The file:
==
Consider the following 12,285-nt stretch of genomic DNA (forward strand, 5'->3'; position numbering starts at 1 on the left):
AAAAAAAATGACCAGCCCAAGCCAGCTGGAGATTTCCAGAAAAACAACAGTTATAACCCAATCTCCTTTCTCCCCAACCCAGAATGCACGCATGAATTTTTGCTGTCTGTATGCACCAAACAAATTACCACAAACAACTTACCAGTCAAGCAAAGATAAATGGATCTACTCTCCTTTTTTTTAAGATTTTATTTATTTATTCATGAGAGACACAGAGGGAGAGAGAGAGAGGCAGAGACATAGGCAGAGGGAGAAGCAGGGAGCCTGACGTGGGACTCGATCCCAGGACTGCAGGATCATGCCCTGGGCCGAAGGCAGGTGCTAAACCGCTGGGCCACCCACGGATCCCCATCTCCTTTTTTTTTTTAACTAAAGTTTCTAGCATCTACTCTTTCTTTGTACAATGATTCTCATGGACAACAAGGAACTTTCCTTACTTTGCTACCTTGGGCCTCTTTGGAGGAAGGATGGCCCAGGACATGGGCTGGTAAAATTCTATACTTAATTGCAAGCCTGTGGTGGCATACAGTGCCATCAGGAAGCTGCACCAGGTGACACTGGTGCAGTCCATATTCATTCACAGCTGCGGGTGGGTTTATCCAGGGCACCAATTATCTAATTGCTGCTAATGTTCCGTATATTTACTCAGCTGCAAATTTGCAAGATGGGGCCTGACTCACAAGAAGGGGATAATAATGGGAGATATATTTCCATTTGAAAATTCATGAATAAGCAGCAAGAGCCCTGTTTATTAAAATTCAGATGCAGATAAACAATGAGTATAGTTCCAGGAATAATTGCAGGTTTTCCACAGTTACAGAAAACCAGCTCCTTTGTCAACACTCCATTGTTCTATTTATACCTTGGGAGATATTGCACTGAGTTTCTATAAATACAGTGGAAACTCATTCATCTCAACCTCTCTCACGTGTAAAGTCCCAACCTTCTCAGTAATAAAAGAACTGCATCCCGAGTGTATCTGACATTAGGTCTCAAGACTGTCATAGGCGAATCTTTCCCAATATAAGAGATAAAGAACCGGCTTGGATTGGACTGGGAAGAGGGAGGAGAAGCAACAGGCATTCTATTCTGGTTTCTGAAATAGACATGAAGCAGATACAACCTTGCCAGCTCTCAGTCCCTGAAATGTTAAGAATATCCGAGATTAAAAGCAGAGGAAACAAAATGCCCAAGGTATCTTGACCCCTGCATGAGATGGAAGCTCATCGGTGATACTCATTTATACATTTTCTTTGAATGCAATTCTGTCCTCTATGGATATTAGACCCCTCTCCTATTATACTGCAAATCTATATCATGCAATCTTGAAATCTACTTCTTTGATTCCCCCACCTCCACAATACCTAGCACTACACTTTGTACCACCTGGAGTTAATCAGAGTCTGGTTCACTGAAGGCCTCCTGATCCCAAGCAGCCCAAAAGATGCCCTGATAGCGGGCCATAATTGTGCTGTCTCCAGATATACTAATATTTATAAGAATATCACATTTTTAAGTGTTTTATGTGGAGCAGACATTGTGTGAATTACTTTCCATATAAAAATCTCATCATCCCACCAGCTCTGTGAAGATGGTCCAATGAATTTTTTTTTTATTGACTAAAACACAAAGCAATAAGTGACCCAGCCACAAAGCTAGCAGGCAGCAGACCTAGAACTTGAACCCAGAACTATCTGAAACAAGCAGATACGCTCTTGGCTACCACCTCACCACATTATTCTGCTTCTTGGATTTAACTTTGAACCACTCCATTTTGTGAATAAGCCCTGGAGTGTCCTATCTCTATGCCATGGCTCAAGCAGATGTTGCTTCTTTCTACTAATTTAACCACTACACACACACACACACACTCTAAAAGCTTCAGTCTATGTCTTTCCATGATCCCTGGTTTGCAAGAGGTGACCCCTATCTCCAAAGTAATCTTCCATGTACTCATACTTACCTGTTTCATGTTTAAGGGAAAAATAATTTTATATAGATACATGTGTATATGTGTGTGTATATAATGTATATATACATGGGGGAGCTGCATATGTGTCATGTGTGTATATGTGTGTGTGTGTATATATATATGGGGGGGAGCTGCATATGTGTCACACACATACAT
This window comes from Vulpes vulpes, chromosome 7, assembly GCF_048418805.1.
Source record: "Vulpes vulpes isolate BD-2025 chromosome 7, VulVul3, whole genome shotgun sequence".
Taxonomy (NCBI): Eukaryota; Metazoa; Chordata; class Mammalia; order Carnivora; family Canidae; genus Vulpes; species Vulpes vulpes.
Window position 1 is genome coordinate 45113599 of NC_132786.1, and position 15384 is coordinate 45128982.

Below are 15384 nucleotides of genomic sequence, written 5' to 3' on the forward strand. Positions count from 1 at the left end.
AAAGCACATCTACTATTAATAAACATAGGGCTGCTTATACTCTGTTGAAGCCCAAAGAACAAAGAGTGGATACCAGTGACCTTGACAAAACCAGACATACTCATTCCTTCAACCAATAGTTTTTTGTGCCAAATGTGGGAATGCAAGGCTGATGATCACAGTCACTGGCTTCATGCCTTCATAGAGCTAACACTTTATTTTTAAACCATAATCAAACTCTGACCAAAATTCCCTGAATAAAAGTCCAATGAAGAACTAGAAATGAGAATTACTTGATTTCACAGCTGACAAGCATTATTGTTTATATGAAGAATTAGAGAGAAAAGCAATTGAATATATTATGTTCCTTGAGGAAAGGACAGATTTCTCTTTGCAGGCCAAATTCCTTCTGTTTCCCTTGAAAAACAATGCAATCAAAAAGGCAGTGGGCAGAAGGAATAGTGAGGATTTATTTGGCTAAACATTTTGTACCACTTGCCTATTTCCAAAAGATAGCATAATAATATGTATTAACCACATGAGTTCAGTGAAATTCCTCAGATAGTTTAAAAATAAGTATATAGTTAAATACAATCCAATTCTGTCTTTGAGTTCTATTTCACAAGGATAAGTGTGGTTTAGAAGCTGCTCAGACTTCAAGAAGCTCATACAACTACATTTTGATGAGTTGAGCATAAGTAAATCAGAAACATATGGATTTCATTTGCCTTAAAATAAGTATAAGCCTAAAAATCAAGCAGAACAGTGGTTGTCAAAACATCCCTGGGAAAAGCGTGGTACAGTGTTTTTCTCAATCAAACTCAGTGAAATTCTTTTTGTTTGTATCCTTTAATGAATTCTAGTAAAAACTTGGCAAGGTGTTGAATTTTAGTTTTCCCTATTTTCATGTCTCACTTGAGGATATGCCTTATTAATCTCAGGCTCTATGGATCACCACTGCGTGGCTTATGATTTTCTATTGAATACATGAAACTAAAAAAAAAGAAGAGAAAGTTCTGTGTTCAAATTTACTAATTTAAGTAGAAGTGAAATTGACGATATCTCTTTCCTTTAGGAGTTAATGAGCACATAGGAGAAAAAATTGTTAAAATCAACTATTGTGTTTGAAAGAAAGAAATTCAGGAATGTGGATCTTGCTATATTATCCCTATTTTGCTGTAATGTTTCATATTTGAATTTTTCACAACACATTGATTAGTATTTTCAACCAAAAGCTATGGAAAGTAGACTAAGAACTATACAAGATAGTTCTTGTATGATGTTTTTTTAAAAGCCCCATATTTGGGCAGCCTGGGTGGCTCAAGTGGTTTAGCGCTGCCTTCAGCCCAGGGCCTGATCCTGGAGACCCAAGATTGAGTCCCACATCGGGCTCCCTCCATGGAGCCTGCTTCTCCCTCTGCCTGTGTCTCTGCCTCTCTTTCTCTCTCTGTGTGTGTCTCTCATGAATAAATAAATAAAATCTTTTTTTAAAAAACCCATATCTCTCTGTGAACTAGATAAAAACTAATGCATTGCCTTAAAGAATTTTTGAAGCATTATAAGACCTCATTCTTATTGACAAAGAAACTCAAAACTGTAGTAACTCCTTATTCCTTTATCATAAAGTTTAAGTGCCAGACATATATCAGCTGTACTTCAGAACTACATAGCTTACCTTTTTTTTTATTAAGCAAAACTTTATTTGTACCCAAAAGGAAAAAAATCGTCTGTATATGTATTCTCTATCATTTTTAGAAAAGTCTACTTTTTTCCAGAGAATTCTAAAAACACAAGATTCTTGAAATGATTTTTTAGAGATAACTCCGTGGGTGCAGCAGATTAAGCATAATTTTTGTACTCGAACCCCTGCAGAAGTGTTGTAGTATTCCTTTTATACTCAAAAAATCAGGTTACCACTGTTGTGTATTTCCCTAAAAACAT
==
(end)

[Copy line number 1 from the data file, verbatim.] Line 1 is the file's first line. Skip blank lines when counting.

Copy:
Consider the following 12,285-nt stretch of genomic DNA (forward strand, 5'->3'; position numbering starts at 1 on the left):